I have to dissagree with horseshorses08... I don't think keeping your thighs tight against a saddle is a good idea. Tensing your thighs translates to tensing your entire leg, to your body, to your hands...getting into the horse's mouth and in tern making the horse itself tense. I'm an advocate of just sitting deeply in your saddle and relax. Your horse feels every single bit of it.

Riding western us hardly different from riding english. Some minor differences but nothing extensive. Heels down. Shoulders back. Line from heel, hip, to shoulder. Soft hands while maintaining a straight line from the elbow to the bit.

Sit deep in your saddle, don't push your feet forward and brace off of your stirrups. Let your legs stretch down into the stirrup below and just think tall.

Stirrup length is easy to learn. While standing up in the saddle you should be able to have about a 2 inch space between your body and the seat.

Rule of thumb with saddle sizes is that, say if you ride in a 17inch english saddle...it's more than likely that you'll ride a size 15-16 inch western saddle. Best thing to do is try them out with an EXPERIENCED rider. Perhaps a trainer.
Thanks for your help. That's why I asked about the whole tight thing... thanks again!!! :)
     
    07-09-2009, 10:29 PM
  #18
Foal
Oh, and thank you too IdahoCowgirl! :)
     
    07-10-2009, 10:13 AM
  #19
Weanling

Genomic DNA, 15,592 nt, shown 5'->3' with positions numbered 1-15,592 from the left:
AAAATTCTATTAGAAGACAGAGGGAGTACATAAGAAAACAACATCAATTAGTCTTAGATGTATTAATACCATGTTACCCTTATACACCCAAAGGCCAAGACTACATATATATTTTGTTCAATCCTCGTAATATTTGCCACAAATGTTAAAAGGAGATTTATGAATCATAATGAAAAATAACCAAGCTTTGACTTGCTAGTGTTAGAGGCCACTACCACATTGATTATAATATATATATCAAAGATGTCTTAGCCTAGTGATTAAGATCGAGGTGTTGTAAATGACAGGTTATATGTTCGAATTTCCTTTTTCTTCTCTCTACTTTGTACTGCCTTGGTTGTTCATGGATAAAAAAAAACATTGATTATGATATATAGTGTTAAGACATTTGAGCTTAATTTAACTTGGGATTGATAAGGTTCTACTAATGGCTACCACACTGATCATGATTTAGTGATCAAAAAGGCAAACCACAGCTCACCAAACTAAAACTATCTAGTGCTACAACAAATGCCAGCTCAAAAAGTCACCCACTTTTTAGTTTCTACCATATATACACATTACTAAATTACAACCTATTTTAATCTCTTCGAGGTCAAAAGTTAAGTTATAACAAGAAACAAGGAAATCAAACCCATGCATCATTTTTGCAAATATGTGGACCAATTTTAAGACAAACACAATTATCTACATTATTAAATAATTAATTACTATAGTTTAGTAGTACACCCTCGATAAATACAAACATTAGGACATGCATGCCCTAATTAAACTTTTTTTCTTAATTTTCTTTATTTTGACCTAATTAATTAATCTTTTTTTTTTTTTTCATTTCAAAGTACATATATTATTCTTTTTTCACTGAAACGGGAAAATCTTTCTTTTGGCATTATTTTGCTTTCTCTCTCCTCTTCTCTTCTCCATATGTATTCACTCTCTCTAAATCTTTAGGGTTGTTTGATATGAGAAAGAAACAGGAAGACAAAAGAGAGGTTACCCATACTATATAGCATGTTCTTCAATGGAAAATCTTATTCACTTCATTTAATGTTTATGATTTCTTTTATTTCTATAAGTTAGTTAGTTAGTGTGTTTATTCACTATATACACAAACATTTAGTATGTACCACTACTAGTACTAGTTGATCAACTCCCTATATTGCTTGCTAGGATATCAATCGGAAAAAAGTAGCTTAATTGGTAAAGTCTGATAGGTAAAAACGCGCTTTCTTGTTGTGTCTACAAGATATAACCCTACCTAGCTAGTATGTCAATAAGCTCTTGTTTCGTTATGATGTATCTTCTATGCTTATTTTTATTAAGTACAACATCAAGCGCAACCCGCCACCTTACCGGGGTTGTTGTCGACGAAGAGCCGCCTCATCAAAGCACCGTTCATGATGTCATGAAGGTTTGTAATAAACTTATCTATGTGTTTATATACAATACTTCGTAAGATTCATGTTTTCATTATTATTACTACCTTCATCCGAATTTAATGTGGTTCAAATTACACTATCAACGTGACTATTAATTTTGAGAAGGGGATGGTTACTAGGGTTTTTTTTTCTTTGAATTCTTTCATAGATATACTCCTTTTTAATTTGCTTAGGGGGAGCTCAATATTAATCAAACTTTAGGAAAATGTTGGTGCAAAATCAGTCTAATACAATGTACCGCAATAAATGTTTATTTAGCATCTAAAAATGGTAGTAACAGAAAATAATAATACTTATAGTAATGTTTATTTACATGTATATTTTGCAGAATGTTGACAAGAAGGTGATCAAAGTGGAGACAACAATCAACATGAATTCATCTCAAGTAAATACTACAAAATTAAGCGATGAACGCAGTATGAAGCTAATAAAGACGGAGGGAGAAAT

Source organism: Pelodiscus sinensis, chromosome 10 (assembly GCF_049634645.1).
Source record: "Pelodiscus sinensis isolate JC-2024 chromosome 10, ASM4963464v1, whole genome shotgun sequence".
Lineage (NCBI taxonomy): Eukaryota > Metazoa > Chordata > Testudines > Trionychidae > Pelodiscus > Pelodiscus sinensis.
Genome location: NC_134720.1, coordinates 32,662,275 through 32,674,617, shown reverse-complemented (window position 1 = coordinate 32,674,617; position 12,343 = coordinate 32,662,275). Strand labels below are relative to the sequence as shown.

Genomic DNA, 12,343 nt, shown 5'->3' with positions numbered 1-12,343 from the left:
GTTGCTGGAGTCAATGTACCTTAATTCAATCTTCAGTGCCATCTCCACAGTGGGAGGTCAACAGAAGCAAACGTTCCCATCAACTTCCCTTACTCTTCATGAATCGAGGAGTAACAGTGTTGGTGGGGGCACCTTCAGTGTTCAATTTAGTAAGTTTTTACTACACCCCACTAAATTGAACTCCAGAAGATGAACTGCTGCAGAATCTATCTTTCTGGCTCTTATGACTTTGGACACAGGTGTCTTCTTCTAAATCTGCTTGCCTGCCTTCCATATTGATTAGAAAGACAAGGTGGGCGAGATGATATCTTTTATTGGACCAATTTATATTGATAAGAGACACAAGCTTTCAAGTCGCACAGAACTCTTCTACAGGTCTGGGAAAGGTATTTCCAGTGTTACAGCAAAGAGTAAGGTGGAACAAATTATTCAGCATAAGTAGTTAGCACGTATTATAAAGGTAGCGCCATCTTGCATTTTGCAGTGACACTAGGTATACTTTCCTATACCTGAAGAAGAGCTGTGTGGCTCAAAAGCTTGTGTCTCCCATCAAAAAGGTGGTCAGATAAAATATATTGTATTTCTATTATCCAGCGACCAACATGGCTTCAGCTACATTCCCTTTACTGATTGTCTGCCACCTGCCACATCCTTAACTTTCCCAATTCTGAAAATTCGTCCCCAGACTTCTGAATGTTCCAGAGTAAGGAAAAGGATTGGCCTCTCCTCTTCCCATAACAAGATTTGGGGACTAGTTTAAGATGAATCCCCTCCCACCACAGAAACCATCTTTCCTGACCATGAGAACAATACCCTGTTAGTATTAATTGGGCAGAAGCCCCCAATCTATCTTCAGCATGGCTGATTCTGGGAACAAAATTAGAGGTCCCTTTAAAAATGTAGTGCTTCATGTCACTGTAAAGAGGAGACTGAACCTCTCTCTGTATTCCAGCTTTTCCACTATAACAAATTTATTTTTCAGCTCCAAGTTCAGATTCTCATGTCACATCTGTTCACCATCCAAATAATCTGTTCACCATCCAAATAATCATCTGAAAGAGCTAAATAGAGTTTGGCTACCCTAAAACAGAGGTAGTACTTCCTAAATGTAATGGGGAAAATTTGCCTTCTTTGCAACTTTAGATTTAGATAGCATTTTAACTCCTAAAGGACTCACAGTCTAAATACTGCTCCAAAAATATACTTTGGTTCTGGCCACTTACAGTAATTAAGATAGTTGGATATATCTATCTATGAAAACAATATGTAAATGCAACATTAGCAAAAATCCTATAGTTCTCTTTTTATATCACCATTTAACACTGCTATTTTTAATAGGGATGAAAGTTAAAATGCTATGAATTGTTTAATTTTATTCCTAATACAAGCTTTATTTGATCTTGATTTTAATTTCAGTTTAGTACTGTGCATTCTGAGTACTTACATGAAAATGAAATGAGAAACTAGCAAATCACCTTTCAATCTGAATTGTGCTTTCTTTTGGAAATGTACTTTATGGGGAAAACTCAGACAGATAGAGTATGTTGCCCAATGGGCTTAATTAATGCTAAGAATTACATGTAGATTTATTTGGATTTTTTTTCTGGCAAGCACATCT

Quote:
Originally Posted by RocShrimp    
Thanks for your help. That's why I asked about the whole tight thing... thanks again!!! :)
Your welcome. Best of luck to ya!
     
    07-10-2009, 12:32 PM
  #20
Weanling
Quote:
Originally Posted by HorsesHorses08    
well if she had her thighs tight she wouldn't have a problem keeping her seat. And just because its western dosen't mean she dosen't need to keep her thighs tight.

You should not be gripping with your legs in any discipline. Gripping with any part of your leg will throw your balance off as it changes how you sit in the saddle. Your security should be coming from your seat, not a death grip in your legs. Developing your seat takes time and that is one of the reasons why we take lessons, by gripping with any part of your legs you are using a crutch and weakening your position.

Also- leg length does play into western saddle fit. The length between your knee bone and your hip bone can affect how the saddle fits you.